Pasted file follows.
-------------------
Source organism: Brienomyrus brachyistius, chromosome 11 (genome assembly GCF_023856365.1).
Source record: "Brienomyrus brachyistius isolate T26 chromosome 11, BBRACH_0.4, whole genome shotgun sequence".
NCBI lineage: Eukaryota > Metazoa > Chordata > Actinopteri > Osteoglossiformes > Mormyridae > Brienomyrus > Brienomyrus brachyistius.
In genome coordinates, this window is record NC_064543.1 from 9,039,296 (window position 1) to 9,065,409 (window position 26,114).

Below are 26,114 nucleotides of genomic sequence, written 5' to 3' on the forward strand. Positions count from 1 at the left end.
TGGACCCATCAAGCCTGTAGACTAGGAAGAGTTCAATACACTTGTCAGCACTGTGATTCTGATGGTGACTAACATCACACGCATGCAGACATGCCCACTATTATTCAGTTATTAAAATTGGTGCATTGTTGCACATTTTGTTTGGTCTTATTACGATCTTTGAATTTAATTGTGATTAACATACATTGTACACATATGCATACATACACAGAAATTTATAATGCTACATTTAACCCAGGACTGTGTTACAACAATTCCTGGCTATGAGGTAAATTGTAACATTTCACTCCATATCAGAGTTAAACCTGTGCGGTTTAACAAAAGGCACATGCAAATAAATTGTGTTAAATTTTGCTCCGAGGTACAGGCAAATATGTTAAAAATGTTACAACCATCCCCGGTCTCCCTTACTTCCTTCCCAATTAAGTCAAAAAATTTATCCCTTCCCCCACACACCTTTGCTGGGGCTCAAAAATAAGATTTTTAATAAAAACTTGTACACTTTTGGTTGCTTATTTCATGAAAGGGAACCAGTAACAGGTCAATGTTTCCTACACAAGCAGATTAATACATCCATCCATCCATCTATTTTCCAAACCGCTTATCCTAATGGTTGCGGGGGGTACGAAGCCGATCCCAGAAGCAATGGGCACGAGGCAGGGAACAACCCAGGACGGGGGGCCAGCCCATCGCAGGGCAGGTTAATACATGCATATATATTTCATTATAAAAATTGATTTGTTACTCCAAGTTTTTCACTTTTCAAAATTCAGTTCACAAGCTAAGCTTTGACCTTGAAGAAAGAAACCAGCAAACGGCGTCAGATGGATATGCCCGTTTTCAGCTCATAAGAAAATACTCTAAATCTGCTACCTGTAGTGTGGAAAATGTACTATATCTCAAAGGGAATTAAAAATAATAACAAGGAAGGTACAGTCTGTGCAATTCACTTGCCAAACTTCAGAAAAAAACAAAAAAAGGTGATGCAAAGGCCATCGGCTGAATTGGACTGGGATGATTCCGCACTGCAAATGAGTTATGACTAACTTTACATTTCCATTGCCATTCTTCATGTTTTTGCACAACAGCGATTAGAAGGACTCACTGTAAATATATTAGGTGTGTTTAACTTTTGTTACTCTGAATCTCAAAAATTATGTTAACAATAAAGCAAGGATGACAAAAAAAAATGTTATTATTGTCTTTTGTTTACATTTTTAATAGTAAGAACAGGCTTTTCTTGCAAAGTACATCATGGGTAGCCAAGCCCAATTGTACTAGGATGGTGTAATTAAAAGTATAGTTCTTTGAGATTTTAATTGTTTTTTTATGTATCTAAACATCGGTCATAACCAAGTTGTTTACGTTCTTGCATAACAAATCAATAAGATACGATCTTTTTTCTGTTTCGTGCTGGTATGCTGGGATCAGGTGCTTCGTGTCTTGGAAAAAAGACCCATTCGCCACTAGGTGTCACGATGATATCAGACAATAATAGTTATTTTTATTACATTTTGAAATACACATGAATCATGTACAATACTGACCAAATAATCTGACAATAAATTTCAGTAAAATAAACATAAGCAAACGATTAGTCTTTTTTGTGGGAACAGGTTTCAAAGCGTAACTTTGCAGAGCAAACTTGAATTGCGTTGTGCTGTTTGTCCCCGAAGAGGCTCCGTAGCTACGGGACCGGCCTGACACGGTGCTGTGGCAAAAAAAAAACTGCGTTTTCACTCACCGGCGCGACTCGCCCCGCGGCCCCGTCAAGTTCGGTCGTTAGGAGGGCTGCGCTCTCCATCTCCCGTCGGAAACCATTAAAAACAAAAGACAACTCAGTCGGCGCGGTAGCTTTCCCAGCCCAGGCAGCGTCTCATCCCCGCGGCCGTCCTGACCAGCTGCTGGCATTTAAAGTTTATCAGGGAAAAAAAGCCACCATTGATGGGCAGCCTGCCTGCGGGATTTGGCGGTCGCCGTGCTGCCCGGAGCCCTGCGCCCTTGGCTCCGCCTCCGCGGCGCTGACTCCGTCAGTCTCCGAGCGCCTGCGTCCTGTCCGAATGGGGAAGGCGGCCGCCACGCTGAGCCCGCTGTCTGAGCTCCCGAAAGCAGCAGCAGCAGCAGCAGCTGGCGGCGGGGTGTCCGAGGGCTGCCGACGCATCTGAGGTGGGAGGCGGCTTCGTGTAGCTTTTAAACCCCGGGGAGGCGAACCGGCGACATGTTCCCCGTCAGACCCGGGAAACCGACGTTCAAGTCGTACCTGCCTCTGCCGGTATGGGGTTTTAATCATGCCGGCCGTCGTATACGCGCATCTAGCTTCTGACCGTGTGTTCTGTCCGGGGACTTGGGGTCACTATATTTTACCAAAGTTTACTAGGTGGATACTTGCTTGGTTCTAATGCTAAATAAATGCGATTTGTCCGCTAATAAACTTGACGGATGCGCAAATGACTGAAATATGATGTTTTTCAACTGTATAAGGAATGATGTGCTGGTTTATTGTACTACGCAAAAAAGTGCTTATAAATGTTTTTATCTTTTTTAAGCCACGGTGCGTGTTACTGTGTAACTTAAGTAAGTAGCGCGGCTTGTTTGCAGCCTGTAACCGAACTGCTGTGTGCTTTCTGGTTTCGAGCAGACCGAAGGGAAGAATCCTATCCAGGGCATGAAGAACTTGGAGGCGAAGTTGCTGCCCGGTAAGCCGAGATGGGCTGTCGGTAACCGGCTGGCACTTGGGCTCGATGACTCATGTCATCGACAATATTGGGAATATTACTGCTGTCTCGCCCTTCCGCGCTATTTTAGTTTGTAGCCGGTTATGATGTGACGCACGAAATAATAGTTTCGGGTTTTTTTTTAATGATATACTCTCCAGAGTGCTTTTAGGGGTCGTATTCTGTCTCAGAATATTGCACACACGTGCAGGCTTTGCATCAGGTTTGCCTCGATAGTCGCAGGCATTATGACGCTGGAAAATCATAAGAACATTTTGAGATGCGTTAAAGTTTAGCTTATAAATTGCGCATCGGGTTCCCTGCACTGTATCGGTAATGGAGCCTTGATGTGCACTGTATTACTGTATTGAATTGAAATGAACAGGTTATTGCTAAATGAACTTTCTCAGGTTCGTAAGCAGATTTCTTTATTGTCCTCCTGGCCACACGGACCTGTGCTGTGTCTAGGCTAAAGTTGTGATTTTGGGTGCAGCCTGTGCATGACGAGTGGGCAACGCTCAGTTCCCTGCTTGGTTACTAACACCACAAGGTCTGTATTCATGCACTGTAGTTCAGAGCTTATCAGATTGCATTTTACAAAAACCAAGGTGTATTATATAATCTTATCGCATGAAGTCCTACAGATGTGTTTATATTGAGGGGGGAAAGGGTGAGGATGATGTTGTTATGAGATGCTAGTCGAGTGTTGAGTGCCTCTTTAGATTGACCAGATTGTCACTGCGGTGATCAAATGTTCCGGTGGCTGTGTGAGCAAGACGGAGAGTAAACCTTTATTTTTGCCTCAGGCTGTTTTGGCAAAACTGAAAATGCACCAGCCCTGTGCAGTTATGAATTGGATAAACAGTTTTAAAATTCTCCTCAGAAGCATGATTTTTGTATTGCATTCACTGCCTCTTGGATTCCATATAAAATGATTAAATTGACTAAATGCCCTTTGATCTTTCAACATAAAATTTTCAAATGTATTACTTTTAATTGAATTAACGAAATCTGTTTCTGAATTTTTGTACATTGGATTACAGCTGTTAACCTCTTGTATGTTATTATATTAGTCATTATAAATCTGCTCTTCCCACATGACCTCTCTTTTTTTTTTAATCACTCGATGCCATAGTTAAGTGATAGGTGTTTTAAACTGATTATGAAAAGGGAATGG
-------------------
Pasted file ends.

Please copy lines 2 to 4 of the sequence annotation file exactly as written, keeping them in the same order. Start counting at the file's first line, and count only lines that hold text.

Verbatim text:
Source record: "Brienomyrus brachyistius isolate T26 chromosome 11, BBRACH_0.4, whole genome shotgun sequence".
NCBI lineage: Eukaryota > Metazoa > Chordata > Actinopteri > Osteoglossiformes > Mormyridae > Brienomyrus > Brienomyrus brachyistius.
In genome coordinates, this window is record NC_064543.1 from 9,039,296 (window position 1) to 9,065,409 (window position 26,114).